In our work with many teams and organizations over the years, we have developed a definition of team resilience, which is a team’s capacity to bounce back from a setback that results in a loss of valuable team processes.2 Let’s take each of the three parts—capacity, bounce back, setback—of that definition in turn. A setback occurs when critical team processes start to deteriorate. By team processes, we’re referring to what are generally known as “action” processes, because they take place when teams are attempting to complete their tasks or when they are, in essence, “in action.” These are the activities that are directly tied to successfully reaching goals, and so not surprisingly, when these processes start to break down, team performance takes a hit. That hit is a setback.

There are three important action processes every team must perform to accomplish its goals. First, a team must have effective coordination processes. These are activities that enable a team to orchestrate the sequencing and timing of its activities. For firefighter crews like those battling the Mann Gulch fire, coordination is absolutely essential. All team members must know their own roles and how they fit with all the other members’ roles. Of course, not everyone will be assigned to pumping stations, just like not everyone will be the primary lead on the hoses used to extinguish fires. Moreover, timing is everything when fighting a fire, as the Mann Gulch example sadly showed. How the crew members sequence everything they do ultimately determines how successful they will be in putting out fires, literally and figuratively.

The second key team process is monitoring, which refers to team members’ keeping an eye on one another, tracking and communicating progress toward goals, making all team members aware of what needs to be done, and, importantly, assessing team resources and external conditions related to achieving key goals. Imagine trying to fight a fire without monitoring. It would be impossible! Crew members on the fire engine would need to make sure that there was adequate water available for the size of a particular fire. Firefighters hosing down the fire would need to frequently radio back to the fire engine to update fellow members on the status of the fire. In the case of a wildfire, environmental conditions like heat and humidity would need to be constantly gauged against current resources available to the crew. Again, without effective monitoring processes, firefighter teams would have a very limited ability to do their jobs effectively.

Finally, the third key team process is backing up behavior, or coaching, assisting, and helping (perhaps even replacing) teammates, as necessary. Let’s continue with our firefighter example. Exhaustion is likely to overtake those firefighters who have to extend themselves to fight large fires. As a result, backing up behavior is critical, as teammates will need to jump in to relieve fellow members who require rest, water, or food to maintain their strength and endurance. A team’s backing up of behavior is possible only if effective monitoring practices are in place. For teammates to know when to step in and back one another up, they must be on the lookout for signs that someone needs help. In other words, teammates should always “have one another’s backs.” Even if teammates are not directly replacing fellow members, they may still play a backup role as coaches, encouraging their fellow teammates and, when appropriate, urging them to dig deeper and persevere. Serving as a positive motivational force can go a long way in terms of supporting and reinforcing fellow team members’ performance, especially during trying times. If any or all of these three team processes (coordinating, monitoring, and backing up) deteriorate, a team is said to have suffered a setback. Since action processes are those that are directly linked to team goals, deterioration of action processes means that progress toward goals has slowed, or even stopped completely. Figure 1.1 summarizes the nature of a team setback.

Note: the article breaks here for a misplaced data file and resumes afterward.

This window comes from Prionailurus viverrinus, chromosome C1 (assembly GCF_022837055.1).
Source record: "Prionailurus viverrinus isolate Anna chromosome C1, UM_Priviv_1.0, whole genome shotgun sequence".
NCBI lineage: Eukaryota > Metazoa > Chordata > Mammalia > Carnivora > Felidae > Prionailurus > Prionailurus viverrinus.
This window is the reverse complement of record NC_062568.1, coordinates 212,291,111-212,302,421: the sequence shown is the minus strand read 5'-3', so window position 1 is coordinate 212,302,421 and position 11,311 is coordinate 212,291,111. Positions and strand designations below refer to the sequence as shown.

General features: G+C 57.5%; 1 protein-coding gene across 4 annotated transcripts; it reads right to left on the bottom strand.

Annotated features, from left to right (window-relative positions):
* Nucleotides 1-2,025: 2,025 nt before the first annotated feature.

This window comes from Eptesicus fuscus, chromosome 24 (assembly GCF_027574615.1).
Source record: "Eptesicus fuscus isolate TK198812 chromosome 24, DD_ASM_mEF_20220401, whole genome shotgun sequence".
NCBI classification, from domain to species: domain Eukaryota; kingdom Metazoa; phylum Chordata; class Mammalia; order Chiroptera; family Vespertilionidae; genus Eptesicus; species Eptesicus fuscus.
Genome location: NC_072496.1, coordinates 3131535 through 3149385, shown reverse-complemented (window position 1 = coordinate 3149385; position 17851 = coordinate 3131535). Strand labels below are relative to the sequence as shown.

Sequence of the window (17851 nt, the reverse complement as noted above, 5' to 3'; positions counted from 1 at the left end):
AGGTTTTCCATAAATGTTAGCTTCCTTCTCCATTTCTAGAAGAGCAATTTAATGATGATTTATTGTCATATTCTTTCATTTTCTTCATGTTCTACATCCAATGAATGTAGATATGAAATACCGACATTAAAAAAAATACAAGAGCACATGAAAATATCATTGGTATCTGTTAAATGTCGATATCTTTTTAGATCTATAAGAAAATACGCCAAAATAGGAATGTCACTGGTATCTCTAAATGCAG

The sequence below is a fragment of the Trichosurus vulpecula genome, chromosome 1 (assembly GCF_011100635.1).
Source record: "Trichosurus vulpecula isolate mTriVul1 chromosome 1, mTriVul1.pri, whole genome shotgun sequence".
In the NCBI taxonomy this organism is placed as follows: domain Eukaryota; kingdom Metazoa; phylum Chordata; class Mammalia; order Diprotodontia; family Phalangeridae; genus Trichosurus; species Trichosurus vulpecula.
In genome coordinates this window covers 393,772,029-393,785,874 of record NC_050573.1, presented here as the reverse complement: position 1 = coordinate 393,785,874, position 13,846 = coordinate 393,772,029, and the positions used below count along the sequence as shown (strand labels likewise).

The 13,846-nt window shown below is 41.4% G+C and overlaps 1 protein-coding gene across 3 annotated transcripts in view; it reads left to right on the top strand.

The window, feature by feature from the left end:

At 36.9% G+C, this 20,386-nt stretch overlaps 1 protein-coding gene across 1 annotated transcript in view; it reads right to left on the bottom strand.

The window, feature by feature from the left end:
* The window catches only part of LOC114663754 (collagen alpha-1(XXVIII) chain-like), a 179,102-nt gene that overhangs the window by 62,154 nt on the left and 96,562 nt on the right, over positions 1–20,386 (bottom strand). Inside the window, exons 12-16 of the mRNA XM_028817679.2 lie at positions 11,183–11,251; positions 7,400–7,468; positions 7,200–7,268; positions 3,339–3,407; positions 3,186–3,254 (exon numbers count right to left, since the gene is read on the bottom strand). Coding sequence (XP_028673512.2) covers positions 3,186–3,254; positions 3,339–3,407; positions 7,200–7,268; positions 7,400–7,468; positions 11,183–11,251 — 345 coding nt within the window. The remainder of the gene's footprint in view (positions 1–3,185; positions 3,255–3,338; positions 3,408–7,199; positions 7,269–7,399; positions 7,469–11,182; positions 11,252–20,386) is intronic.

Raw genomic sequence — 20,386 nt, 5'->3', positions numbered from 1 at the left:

FIGURE 1.1. The Nature of a Team Setback

Returning to the definition of team resilience, for a team to demonstrate resilience, it must bounce back from the setback. A team bounces back when its members work together to return to its pre-adversity performance level, or possibly even beyond. In fact, many teams grow stronger and even more resilient because of a setback. These teams take the time to assess what happened, take an inventory of lessons learned, and execute changes designed to better equip them for future setbacks. In bouncing back, the hope is that teams can create virtuous (positive) rather than vicious (negative) dynamic cycles of learning and performance, which are critical for today’s teams working in volatile circumstances.3 Some great examples of this include the intense revamping of firefighter training and an increased reliance on the science of fire behavior that the US Forest Service undertook after Mann Gulch in order to improve future performance. Figure 1.2 shows the nature of a team’s bouncing back. Again, the hope is that after overcoming adversity and bouncing back from a setback, teams will eventually be able to exceed the performance level they had before adversity struck.

FIGURE 1.2. The Nature of a Team’s Bouncing Back

The third and final component of our team resilience definition is capacity. Team capacities are typically referred to as team emergent states. These are dynamic properties of teams that “emerge” as teammates interact with and relate to one another. Note that we use the term capacity purposefully because it suggests a team’s potential to achieve its goals after a setback. In other words, a team can be resilient without having an actual setback, because resilience is the capacity to address adversity, not necessarily actually addressing it. For firefighter teams, the extensive training and development that they receive serve to build up the resources so important for resilience in the event of adversity. Even if a firefighter team suffers a setback when battling a fire, it’s not an indication that the team lacks resilience. In fact, by definition, for a team to demonstrate resilience, it must first suffer a setback. After all, how can a team demonstrate that it’s unbreakable if nothing has tried to break it? If a team consistently achieves its goals without experiencing any setbacks, then it’s not demonstrating resilience; it’s demonstrating team performance. Again, a team cannot bounce back if there’s no deficit from which to bounce. In other words, a team need not suffer a setback to be resilient; however, a setback must happen for a team to demonstrate its resilience.